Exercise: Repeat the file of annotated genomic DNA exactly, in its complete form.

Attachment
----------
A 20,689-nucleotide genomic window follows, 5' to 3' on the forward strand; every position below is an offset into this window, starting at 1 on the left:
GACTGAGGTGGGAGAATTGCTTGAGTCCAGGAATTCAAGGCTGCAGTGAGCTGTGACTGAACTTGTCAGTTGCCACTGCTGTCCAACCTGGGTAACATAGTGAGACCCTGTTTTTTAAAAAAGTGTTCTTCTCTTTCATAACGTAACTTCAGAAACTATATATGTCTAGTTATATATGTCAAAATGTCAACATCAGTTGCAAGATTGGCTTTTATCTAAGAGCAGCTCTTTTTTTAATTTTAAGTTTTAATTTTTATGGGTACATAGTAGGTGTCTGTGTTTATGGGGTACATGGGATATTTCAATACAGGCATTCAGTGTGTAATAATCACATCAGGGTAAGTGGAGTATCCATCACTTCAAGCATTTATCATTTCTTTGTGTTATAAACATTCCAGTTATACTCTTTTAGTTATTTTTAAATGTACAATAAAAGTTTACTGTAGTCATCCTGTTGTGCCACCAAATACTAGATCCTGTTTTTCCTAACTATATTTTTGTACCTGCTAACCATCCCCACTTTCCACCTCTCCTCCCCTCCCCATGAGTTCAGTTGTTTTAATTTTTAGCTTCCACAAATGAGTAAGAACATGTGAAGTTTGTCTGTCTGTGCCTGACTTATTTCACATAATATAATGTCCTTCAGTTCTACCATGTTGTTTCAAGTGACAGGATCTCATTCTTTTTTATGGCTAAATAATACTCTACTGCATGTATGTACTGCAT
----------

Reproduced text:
A 20,689-nucleotide genomic window follows, 5' to 3' on the forward strand; every position below is an offset into this window, starting at 1 on the left:
GACTGAGGTGGGAGAATTGCTTGAGTCCAGGAATTCAAGGCTGCAGTGAGCTGTGACTGAACTTGTCAGTTGCCACTGCTGTCCAACCTGGGTAACATAGTGAGACCCTGTTTTTTAAAAAAGTGTTCTTCTCTTTCATAACGTAACTTCAGAAACTATATATGTCTAGTTATATATGTCAAAATGTCAACATCAGTTGCAAGATTGGCTTTTATCTAAGAGCAGCTCTTTTTTTAATTTTAAGTTTTAATTTTTATGGGTACATAGTAGGTGTCTGTGTTTATGGGGTACATGGGATATTTCAATACAGGCATTCAGTGTGTAATAATCACATCAGGGTAAGTGGAGTATCCATCACTTCAAGCATTTATCATTTCTTTGTGTTATAAACATTCCAGTTATACTCTTTTAGTTATTTTTAAATGTACAATAAAAGTTTACTGTAGTCATCCTGTTGTGCCACCAAATACTAGATCCTGTTTTTCCTAACTATATTTTTGTACCTGCTAACCATCCCCACTTTCCACCTCTCCTCCCCTCCCCATGAGTTCAGTTGTTTTAATTTTTAGCTTCCACAAATGAGTAAGAACATGTGAAGTTTGTCTGTCTGTGCCTGACTTATTTCACATAATATAATGTCCTTCAGTTCTACCATGTTGTTTCAAGTGACAGGATCTCATTCTTTTTTATGGCTAAATAATACTCTACTGCATGTATGTACTGCAT